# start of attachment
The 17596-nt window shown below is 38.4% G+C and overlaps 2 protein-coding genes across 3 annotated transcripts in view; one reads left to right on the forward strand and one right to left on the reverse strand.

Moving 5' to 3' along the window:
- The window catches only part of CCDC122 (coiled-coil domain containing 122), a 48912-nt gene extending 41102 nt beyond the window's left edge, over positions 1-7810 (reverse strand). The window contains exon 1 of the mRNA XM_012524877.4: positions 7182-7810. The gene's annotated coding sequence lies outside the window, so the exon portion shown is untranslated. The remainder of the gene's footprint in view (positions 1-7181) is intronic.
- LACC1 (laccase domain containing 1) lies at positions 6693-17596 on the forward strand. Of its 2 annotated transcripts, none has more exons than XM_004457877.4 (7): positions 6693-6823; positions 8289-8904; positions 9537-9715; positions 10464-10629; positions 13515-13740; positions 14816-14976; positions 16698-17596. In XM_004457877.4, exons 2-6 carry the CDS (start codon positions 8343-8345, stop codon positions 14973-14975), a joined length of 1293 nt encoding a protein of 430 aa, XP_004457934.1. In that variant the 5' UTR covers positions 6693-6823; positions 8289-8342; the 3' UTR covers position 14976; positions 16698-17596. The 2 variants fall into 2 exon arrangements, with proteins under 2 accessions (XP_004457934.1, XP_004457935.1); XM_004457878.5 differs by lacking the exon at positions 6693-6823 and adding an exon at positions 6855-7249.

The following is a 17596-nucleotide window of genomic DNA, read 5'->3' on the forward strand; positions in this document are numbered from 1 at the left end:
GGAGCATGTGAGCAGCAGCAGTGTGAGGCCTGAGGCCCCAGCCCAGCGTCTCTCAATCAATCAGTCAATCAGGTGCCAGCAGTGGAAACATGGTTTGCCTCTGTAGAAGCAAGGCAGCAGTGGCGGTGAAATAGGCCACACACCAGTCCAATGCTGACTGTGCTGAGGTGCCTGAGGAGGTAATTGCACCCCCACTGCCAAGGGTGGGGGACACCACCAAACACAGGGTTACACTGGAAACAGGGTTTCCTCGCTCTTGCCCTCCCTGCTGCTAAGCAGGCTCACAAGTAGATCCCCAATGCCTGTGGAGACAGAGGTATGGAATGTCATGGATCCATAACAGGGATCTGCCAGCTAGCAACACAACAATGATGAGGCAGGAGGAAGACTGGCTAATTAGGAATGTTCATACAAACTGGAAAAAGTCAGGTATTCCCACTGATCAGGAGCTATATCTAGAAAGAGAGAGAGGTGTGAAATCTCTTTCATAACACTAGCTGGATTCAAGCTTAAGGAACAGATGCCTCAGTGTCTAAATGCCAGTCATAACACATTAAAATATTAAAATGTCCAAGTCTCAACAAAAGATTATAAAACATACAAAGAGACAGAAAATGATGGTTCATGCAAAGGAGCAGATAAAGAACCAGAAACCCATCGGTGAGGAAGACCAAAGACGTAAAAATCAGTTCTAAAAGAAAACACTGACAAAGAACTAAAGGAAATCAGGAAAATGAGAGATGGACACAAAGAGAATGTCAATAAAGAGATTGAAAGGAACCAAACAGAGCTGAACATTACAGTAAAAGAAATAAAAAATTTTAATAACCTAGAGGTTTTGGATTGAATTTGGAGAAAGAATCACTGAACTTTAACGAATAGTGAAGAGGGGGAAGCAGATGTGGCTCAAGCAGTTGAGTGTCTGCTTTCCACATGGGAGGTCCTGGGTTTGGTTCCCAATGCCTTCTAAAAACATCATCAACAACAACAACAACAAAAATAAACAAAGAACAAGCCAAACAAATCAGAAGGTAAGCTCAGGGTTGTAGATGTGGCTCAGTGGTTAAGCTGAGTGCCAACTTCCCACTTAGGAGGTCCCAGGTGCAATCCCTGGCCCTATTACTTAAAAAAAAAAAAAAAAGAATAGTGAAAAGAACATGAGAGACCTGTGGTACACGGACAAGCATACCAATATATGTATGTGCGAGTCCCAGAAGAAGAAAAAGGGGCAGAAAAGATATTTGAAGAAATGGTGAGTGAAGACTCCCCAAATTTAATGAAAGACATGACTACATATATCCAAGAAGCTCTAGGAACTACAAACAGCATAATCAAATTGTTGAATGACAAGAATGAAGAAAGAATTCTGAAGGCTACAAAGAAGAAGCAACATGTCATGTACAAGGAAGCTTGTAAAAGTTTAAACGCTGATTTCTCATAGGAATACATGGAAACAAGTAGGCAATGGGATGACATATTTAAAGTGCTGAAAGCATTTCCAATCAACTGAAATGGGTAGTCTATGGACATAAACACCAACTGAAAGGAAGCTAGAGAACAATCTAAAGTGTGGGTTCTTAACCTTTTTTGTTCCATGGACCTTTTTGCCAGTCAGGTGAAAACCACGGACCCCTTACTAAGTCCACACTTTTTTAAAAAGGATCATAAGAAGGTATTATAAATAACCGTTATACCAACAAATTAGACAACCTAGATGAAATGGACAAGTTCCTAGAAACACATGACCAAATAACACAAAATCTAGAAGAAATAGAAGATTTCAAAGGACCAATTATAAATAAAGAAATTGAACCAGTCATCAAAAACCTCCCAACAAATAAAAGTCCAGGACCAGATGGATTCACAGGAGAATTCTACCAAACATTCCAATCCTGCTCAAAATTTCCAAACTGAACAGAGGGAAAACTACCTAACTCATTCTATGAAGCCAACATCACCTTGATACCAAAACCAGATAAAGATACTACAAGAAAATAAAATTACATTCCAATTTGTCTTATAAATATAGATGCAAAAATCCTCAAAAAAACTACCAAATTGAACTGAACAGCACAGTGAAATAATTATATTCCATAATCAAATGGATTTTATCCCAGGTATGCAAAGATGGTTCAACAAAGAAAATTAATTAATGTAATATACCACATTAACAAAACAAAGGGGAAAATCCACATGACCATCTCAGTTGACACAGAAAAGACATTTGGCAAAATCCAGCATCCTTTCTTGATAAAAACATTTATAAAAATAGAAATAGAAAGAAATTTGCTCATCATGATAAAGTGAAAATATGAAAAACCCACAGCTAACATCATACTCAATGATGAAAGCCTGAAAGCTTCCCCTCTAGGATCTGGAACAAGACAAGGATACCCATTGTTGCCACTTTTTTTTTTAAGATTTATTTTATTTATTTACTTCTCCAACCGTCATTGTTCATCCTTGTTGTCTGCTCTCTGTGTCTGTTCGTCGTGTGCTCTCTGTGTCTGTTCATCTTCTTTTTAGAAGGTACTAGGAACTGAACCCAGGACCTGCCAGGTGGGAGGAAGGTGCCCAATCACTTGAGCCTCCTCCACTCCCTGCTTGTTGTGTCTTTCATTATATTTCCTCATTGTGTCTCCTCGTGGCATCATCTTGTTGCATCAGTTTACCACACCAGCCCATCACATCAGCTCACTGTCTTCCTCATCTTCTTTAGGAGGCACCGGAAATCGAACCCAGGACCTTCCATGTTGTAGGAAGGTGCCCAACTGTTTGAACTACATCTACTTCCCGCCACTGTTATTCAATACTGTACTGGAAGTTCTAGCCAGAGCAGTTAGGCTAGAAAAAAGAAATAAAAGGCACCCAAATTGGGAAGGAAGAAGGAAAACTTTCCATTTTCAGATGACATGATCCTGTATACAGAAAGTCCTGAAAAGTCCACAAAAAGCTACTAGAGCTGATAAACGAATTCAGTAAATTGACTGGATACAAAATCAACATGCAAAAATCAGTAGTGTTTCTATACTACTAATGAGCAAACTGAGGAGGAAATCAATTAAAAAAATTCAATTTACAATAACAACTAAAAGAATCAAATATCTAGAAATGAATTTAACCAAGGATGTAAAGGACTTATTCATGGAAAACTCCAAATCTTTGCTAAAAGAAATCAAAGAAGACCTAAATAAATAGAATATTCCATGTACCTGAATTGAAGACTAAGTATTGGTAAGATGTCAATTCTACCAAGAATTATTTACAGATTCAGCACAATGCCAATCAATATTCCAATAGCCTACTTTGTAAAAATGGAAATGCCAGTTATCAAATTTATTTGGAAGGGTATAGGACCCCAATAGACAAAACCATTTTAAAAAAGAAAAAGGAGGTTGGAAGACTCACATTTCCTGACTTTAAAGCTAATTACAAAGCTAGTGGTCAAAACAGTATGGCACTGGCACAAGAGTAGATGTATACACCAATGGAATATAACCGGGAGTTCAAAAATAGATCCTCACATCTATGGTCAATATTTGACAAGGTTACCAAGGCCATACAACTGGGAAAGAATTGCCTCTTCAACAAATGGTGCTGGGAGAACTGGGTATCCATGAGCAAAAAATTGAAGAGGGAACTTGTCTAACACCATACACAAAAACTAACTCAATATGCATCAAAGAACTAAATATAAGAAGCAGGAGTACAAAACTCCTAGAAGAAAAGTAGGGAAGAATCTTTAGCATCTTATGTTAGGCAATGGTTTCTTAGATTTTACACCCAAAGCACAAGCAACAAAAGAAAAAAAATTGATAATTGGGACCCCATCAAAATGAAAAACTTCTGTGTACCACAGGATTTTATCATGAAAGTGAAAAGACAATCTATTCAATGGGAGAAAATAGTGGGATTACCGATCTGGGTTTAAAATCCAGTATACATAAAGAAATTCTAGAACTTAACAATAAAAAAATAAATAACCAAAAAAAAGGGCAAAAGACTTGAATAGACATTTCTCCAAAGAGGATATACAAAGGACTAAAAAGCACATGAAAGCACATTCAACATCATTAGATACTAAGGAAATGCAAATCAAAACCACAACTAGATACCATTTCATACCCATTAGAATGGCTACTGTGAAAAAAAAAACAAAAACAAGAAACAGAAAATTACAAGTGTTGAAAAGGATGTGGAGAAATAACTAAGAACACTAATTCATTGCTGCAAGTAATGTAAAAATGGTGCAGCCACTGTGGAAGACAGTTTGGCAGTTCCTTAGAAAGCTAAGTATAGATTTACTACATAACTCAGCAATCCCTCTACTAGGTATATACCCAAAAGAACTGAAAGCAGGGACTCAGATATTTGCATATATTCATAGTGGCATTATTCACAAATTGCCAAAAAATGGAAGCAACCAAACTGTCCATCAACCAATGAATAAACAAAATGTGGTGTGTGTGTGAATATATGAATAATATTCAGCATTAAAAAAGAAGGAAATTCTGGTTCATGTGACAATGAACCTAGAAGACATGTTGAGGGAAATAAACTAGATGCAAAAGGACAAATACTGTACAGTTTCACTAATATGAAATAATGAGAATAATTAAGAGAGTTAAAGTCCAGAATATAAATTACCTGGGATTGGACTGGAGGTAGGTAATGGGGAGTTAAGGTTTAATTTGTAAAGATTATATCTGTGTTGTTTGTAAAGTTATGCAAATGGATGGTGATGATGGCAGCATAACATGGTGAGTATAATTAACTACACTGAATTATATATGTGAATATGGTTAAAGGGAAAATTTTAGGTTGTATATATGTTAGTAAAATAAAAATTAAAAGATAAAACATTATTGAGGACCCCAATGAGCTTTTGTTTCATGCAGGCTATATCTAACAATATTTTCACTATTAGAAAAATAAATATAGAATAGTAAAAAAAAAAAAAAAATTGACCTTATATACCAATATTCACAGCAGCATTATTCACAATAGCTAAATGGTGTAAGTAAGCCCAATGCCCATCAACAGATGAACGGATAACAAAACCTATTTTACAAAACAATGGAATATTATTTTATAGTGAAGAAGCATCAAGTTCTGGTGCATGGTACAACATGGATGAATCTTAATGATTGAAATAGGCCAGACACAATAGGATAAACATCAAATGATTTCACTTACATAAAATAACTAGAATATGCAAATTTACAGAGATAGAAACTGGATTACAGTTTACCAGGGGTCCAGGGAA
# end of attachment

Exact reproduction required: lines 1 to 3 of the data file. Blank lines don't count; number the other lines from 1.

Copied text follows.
The 17596-nt window shown below is 38.4% G+C and overlaps 2 protein-coding genes across 3 annotated transcripts in view; one reads left to right on the forward strand and one right to left on the reverse strand.

Moving 5' to 3' along the window:
- The window catches only part of CCDC122 (coiled-coil domain containing 122), a 48912-nt gene extending 41102 nt beyond the window's left edge, over positions 1-7810 (reverse strand). The window contains exon 1 of the mRNA XM_012524877.4: positions 7182-7810. The gene's annotated coding sequence lies outside the window, so the exon portion shown is untranslated. The remainder of the gene's footprint in view (positions 1-7181) is intronic.